Somewhere between the chess game played on a 100-yard board and the psychology of the finely tuned athletes who play college football lies the alchemy of the winning streak. Every team has its nemesis, the bully who steals its lunch money the minute it steps off the bus at the stadium.
Here in the heart of conference season, when the leaves are turning and a chill wind begins to blow the minute the sun sinks behind the west stands, those streaks arrive every week. This past Saturday, it didn't matter that Nebraska was unbeaten and No. 5 and that Texas had a two-game losing streak and had fallen out of the polls. The Longhorns beat the Huskers for the ninth time in 10 games.
This week brings a prime specimen of football voodoo. No. 1 Oklahoma will play at No. 11 Missouri, a rivalry in only the loosest definition of the word.
Sooners coach Bob Stoops is 7-0 against the Tigers, with an average margin of victory of 24.7 points. Missouri has not beaten Oklahoma since 1998, the year before Stoops arrived.
Zoom out to 1947, the beginning of the Bud Wilkinson era. In the past 63 seasons, only one Oklahoma coach has lost more than once to Missouri. Barry Switzer, who has the highest winning percentage (.837) of any FBS coach in the past 50 years, went 14-2 against the Tigers.
The hard-core football man will tell you that winning streaks are the results of better players taught by better coaches. Switzer, reached on Monday at his home near the Norman campus, dismissed any idea that the Sooners' dominance has anything to do with getting inside the Tigers' helmets.
"These guys are 18, 19, 20 years old," Switzer growled into the phone. "They don't pay attention to that crap. It's what they do right now and how they measure up. The team that makes the fewest mistakes wins. That's what playing good is, not making mistakes and not making turnovers."
Missouri coach Gary Pinkel, in his 10th season in Columbia, is 0-6 against Oklahoma, 0-5 against Texas and 38-25 against the rest of the Big 12. He lines up with Switzer. In 2007, No. 1 Missouri lost the Big 12 championship game 38-17 to No. 9 Oklahoma. In the '08 title game, the No. 2 Sooners defeated the No. 20 Tigers 62-21. Pinkel deals with the his teams' ineptitude against Oklahoma by ignoring it.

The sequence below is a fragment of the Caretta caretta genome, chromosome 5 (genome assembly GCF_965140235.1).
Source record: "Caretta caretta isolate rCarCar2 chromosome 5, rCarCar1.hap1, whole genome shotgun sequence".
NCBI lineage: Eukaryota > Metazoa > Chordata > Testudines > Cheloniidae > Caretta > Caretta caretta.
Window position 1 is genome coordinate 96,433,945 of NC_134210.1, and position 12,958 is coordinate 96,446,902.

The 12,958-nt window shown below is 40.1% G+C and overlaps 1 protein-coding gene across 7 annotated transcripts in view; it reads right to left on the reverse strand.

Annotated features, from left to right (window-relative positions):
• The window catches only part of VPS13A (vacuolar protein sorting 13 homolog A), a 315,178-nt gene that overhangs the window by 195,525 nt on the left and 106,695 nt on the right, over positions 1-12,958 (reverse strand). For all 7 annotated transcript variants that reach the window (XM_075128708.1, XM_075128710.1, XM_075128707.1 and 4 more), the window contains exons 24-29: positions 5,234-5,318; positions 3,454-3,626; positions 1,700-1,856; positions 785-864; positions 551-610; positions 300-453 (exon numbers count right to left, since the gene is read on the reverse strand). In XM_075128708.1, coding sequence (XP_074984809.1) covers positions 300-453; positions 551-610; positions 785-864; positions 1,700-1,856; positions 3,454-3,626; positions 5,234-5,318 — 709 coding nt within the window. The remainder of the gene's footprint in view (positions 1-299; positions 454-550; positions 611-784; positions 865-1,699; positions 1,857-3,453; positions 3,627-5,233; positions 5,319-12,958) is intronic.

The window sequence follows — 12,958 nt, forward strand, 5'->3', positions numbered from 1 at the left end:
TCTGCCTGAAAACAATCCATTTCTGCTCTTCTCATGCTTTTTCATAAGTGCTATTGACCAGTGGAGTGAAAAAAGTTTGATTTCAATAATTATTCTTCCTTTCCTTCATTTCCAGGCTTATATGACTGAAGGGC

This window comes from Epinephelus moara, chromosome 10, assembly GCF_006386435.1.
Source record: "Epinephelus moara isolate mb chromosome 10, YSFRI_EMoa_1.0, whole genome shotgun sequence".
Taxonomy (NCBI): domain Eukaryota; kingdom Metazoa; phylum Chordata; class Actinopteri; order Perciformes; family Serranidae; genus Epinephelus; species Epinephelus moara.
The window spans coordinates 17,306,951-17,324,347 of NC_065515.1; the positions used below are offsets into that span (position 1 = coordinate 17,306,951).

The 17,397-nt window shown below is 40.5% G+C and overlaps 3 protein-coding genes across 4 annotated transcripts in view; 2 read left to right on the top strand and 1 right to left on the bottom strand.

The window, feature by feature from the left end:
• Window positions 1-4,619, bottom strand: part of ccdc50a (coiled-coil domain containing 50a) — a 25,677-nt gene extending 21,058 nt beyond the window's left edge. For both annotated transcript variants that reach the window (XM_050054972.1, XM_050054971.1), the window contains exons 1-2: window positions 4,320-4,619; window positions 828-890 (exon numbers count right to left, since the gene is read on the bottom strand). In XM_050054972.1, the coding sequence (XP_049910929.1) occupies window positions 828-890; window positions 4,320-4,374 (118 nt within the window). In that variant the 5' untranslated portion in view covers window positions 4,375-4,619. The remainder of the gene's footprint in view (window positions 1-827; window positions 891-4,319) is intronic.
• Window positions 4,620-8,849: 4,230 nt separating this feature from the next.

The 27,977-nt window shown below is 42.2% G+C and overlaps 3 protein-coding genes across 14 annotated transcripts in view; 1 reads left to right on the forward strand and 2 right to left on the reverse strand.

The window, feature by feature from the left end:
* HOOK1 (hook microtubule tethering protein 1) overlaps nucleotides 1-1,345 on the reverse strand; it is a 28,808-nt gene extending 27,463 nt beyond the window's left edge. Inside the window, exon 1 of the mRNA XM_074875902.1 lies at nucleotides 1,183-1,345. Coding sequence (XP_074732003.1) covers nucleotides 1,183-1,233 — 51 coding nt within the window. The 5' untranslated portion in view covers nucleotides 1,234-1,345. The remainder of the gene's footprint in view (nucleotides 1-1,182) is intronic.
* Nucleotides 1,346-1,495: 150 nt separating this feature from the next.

"We don't really go there," he said Monday on the Big 12 coaches' conference call. "I don't think that's something we'll talk about that much. It's a new year, new players, different times."
Inside the six-month cocoon in which football coaches reside, winning streaks do not exist as their own entity. They are a creation of the outside world. The struggle for coaches is to keep their young, impressionable players within the walls of that cocoon.
"You have fans and sportswriters who are there for years and look at the current players like they have something to do with what happened before they got there," said Bob Rotella, a pioneer in sports psychology. "There are guys in the NBA who have no idea who Bill Russell is. They don't know what happened 10 years ago. The [past] gets thrown in their face. It's an issue. That's why coaches say: Don't read the papers. Take care of yourself. Let your mothers and girlfriends take care of that and you can read it in later years."
Coaches who instruct their players to focus on themselves have the right idea. But that takes a mental discipline that must be developed. The players may or may not be aware of the history of the rivalry. But they know which teams are dominant. And they know which teams did not recruit them.
"Let's say everybody on Missouri's team wanted to play for Oklahoma, and Oklahoma laughs and says, 'You're not good enough,'" Rotella said. "They go to Missouri and now they've got to play Oklahoma. Once in a while, they get determined and go back there and beat them.